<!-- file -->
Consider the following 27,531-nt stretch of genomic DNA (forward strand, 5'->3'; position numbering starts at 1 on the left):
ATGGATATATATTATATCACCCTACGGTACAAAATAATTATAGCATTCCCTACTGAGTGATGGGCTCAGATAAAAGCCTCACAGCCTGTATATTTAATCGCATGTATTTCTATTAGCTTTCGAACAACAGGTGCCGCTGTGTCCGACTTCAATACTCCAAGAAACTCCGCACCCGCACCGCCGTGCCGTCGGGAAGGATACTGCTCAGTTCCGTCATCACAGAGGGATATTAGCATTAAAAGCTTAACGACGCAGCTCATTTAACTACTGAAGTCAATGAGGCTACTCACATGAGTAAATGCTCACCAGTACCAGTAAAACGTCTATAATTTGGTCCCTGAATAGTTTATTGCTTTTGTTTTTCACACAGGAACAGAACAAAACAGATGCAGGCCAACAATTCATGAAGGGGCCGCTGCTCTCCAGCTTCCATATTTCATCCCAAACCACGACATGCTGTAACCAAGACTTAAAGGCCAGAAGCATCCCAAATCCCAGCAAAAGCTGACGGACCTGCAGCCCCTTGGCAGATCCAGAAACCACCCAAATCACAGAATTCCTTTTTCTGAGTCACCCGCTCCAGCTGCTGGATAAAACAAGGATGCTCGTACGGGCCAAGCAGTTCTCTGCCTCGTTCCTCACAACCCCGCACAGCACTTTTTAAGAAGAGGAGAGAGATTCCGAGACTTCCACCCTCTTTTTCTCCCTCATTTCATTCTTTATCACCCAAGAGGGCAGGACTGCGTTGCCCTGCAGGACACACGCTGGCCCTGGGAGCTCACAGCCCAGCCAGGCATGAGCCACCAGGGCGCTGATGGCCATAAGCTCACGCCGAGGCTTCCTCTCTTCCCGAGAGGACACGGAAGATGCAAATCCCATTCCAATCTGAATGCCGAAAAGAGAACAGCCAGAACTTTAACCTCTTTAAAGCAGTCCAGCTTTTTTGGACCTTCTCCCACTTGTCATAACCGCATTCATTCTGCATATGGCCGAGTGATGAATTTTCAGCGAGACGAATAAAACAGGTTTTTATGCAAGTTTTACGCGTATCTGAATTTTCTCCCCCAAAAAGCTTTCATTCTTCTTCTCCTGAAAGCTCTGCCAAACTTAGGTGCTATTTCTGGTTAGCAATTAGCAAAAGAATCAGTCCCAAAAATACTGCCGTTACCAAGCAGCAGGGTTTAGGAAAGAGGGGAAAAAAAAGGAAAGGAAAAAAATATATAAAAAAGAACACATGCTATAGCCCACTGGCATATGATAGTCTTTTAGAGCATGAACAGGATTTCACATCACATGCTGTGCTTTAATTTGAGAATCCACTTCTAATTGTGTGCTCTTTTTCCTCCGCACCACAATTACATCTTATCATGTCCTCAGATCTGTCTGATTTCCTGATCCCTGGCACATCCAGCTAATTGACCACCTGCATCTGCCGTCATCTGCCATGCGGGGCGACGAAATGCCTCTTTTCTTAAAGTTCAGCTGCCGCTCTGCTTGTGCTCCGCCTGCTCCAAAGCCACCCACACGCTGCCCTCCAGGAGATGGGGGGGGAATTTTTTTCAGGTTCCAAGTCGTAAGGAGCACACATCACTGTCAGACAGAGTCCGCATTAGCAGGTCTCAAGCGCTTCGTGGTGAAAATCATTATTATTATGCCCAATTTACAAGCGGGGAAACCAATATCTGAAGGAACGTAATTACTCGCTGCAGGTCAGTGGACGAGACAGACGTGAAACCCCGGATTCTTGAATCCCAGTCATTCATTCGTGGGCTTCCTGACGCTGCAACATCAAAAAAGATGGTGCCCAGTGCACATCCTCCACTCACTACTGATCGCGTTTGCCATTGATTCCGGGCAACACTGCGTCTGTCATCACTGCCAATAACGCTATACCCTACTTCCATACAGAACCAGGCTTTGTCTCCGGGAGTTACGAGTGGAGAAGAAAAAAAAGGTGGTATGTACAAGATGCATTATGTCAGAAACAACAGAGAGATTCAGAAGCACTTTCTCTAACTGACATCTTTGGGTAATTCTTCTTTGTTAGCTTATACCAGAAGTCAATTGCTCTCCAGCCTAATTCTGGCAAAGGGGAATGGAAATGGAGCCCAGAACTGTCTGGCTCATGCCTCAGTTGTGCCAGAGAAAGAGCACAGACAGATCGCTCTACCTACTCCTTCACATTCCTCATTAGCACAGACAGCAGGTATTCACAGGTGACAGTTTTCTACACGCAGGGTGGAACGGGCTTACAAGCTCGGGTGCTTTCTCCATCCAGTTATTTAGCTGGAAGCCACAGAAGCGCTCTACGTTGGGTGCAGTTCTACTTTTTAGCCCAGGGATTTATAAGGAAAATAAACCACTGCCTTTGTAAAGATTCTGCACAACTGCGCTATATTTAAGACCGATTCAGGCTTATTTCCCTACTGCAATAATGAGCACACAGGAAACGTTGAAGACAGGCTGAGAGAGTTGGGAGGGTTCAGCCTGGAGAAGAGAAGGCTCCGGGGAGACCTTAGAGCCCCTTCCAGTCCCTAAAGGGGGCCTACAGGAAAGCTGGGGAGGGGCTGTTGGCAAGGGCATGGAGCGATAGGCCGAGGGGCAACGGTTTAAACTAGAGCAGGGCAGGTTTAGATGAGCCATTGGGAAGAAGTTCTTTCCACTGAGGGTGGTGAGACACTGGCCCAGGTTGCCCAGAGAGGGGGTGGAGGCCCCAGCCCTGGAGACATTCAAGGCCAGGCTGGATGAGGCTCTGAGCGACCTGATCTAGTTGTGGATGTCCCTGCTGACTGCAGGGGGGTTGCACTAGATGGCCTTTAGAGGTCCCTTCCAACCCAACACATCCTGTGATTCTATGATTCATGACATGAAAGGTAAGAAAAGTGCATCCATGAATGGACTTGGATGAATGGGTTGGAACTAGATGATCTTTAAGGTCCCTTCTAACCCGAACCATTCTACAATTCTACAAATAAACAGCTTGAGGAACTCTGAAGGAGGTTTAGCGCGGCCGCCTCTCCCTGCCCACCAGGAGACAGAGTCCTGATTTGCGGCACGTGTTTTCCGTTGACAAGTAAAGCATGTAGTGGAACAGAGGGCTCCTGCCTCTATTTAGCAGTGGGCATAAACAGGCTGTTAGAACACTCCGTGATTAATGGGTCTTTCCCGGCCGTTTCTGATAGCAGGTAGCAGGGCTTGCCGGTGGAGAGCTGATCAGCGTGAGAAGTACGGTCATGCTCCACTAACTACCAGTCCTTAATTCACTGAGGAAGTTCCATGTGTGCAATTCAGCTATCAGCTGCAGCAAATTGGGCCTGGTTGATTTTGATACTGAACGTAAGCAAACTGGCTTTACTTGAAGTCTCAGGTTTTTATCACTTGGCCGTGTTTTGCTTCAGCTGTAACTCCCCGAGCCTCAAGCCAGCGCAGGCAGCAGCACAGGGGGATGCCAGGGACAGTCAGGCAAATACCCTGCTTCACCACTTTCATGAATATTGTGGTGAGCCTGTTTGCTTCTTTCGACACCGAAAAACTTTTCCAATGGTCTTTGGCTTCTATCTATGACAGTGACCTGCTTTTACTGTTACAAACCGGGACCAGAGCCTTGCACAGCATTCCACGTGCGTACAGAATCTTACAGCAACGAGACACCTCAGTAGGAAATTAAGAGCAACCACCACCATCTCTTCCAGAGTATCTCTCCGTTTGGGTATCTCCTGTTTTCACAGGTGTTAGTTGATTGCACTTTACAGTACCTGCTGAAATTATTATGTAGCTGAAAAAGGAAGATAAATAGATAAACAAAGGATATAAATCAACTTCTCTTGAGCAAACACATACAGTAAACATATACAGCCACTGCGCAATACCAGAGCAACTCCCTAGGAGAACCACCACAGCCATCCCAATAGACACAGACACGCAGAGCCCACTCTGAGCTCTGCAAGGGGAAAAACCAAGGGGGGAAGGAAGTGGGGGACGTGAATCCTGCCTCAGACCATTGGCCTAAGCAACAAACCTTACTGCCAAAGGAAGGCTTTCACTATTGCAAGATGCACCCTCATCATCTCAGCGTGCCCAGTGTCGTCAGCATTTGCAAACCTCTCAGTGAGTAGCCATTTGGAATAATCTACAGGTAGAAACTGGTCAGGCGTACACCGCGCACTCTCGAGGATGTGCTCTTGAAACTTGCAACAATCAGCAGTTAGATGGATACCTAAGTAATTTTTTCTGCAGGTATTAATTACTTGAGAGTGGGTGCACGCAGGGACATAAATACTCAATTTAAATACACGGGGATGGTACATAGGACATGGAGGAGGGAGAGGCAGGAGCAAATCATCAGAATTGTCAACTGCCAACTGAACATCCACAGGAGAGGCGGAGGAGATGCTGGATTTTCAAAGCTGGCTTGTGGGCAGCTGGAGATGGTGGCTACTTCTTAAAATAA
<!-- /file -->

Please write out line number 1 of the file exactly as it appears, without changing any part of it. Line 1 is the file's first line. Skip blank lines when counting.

Consider the following 27,531-nt stretch of genomic DNA (forward strand, 5'->3'; position numbering starts at 1 on the left):